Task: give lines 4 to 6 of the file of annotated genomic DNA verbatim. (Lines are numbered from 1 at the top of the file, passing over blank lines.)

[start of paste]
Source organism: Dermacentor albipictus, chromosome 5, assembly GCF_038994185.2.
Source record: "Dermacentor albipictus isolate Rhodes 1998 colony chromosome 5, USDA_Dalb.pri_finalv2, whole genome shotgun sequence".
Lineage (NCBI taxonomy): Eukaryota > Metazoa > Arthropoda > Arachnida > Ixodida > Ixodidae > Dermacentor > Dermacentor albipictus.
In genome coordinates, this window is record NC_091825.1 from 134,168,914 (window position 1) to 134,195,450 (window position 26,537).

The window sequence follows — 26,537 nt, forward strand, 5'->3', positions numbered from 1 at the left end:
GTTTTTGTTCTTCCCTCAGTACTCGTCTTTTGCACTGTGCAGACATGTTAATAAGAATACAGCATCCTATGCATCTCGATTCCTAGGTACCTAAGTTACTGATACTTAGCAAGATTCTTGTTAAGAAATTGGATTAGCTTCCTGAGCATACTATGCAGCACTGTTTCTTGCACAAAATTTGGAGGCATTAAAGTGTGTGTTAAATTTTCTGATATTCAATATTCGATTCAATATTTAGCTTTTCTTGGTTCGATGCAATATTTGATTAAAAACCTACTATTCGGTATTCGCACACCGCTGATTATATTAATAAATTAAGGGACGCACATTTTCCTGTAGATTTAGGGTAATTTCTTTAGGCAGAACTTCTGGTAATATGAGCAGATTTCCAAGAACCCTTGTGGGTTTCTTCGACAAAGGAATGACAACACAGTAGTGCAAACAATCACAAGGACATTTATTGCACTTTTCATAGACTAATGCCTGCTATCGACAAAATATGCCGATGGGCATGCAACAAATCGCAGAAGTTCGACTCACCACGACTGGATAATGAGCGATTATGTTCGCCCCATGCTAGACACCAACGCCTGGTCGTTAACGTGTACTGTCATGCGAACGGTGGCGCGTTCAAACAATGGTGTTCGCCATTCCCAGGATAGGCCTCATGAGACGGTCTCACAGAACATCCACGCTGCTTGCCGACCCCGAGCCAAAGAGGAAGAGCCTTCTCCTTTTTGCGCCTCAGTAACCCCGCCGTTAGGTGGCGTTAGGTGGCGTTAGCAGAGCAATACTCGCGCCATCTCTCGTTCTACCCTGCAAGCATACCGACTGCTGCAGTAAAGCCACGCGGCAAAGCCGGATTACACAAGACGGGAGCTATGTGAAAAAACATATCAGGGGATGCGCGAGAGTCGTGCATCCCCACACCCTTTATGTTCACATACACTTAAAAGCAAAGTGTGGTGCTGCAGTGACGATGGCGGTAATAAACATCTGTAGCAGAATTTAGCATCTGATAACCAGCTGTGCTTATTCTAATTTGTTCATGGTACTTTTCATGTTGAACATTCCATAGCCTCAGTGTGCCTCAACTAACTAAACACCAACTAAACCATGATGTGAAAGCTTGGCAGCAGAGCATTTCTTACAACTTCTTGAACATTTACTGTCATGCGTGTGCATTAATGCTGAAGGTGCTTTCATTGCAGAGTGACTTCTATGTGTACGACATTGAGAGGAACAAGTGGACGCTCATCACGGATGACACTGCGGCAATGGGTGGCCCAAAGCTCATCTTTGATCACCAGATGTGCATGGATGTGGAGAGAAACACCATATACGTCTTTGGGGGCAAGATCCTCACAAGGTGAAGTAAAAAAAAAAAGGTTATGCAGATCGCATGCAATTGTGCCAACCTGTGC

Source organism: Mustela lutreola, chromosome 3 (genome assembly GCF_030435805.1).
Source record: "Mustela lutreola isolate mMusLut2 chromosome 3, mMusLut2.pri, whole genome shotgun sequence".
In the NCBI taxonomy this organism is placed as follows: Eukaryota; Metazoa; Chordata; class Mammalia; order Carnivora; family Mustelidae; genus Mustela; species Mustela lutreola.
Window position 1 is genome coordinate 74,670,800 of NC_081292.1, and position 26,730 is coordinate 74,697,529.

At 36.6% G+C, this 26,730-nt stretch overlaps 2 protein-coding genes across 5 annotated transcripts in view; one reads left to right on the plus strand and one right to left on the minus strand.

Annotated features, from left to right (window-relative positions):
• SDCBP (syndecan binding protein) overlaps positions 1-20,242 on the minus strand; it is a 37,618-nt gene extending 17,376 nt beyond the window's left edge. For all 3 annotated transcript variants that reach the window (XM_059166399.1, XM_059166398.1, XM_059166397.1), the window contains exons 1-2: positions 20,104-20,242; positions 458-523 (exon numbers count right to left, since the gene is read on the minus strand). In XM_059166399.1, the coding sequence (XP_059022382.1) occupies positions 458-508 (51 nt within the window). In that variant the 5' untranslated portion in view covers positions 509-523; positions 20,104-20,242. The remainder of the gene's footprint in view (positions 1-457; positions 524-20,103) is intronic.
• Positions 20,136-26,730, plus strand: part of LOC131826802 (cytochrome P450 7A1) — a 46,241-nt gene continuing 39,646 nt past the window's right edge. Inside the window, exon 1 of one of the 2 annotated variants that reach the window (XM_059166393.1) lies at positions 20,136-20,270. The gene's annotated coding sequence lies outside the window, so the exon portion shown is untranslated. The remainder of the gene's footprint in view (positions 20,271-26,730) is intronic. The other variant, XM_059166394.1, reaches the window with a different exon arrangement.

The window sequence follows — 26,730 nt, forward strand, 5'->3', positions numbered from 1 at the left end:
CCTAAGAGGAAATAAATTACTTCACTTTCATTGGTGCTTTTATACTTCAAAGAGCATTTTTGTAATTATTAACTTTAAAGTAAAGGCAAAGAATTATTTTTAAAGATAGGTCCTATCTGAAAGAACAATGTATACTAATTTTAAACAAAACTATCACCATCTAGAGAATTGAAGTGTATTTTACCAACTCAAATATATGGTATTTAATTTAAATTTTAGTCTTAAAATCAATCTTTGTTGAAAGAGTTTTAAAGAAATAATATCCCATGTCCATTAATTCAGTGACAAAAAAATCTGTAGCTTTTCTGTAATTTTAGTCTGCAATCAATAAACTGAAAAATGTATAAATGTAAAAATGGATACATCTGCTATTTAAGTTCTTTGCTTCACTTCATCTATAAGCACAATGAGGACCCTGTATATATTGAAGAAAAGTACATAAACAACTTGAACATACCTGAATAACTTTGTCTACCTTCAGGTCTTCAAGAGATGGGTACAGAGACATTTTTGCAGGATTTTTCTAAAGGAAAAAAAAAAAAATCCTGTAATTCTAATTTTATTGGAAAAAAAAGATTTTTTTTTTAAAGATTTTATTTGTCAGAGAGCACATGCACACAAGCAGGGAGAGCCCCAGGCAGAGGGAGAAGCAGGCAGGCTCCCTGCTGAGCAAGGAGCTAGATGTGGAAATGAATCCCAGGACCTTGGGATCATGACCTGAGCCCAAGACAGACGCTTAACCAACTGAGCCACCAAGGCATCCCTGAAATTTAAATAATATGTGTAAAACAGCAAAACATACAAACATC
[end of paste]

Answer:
In genome coordinates, this window is record NC_091825.1 from 134,168,914 (window position 1) to 134,195,450 (window position 26,537).

The window sequence follows — 26,537 nt, forward strand, 5'->3', positions numbered from 1 at the left end:
GTTTTTGTTCTTCCCTCAGTACTCGTCTTTTGCACTGTGCAGACATGTTAATAAGAATACAGCATCCTATGCATCTCGATTCCTAGGTACCTAAGTTACTGATACTTAGCAAGATTCTTGTTAAGAAATTGGATTAGCTTCCTGAGCATACTATGCAGCACTGTTTCTTGCACAAAATTTGGAGGCATTAAAGTGTGTGTTAAATTTTCTGATATTCAATATTCGATTCAATATTTAGCTTTTCTTGGTTCGATGCAATATTTGATTAAAAACCTACTATTCGGTATTCGCACACCGCTGATTATATTAATAAATTAAGGGACGCACATTTTCCTGTAGATTTAGGGTAATTTCTTTAGGCAGAACTTCTGGTAATATGAGCAGATTTCCAAGAACCCTTGTGGGTTTCTTCGACAAAGGAATGACAACACAGTAGTGCAAACAATCACAAGGACATTTATTGCACTTTTCATAGACTAATGCCTGCTATCGACAAAATATGCCGATGGGCATGCAACAAATCGCAGAAGTTCGACTCACCACGACTGGATAATGAGCGATTATGTTCGCCCCATGCTAGACACCAACGCCTGGTCGTTAACGTGTACTGTCATGCGAACGGTGGCGCGTTCAAACAATGGTGTTCGCCATTCCCAGGATAGGCCTCATGAGACGGTCTCACAGAACATCCACGCTGCTTGCCGACCCCGAGCCAAAGAGGAAGAGCCTTCTCCTTTTTGCGCCTCAGTAACCCCGCCGTTAGGTGGCGTTAGGTGGCGTTAGCAGAGCAATACTCGCGCCATCTCTCGTTCTACCCTGCAAGCATACCGACTGCTGCAGTAAAGCCACGCGGCAAAGCCGGATTACACAAGACGGGAGCTATGTGAAAAAACATATCAGGGGATGCGCGAGAGTCGTGCATCCCCACACCCTTTATGTTCACATACACTTAAAAGCAAAGTGTGGTGCTGCAGTGACGATGGCGGTAATAAACATCTGTAGCAGAATTTAGCATCTGATAACCAGCTGTGCTTATTCTAATTTGTTCATGGTACTTTTCATGTTGAACATTCCATAGCCTCAGTGTGCCTCAACTAACTAAACACCAACTAAACCATGATGTGAAAGCTTGGCAGCAGAGCATTTCTTACAACTTCTTGAACATTTACTGTCATGCGTGTGCATTAATGCTGAAGGTGCTTTCATTGCAGAGTGACTTCTATGTGTACGACATTGAGAGGAACAAGTGGACGCTCATCACGGATGACACTGCGGCAATGGGTGGCCCAAAGCTCATCTTTGATCACCAGATGTGCATGGATGTGGAGAGAAACACCATATACGTCTTTGGGGGCAAGATCCTCACAAGGTGAAGTAAAAAAAAAAAGGTTATGCAGATCGCATGCAATTGTGCCAACCTGTGC